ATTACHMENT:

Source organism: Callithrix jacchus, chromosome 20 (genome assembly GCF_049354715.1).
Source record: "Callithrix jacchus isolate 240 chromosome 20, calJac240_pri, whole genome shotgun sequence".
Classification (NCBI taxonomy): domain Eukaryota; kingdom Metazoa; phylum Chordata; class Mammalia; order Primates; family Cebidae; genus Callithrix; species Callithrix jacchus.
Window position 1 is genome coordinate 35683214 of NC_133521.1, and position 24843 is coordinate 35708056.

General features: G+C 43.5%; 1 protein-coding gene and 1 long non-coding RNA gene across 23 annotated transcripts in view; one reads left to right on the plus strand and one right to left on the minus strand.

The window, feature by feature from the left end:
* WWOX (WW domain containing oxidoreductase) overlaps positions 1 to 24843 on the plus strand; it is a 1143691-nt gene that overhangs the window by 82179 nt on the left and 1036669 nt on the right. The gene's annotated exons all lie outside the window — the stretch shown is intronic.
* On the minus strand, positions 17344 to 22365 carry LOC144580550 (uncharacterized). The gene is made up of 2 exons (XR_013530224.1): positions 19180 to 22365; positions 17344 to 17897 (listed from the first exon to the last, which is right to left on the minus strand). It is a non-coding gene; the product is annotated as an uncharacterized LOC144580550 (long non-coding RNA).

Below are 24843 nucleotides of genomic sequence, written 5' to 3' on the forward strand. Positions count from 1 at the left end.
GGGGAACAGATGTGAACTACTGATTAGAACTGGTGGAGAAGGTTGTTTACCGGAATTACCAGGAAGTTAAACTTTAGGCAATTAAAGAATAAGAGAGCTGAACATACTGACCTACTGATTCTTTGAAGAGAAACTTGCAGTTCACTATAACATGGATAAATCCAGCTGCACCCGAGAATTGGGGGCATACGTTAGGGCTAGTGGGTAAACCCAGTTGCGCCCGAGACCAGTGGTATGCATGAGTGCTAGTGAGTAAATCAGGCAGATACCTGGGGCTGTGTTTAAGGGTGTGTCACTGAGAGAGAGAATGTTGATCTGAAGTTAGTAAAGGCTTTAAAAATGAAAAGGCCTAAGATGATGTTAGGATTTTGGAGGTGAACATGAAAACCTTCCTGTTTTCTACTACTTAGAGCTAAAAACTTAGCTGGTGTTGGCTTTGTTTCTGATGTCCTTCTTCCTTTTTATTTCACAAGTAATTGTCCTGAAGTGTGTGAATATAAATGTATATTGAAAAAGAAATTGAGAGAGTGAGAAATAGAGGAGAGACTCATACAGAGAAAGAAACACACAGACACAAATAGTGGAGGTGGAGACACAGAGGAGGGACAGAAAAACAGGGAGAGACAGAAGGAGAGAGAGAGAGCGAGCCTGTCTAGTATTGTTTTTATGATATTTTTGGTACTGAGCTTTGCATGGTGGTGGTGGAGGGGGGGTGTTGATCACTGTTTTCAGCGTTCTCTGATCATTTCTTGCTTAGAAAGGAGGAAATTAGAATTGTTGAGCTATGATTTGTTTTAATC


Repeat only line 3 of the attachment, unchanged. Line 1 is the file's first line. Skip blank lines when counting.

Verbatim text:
Classification (NCBI taxonomy): domain Eukaryota; kingdom Metazoa; phylum Chordata; class Mammalia; order Primates; family Cebidae; genus Callithrix; species Callithrix jacchus.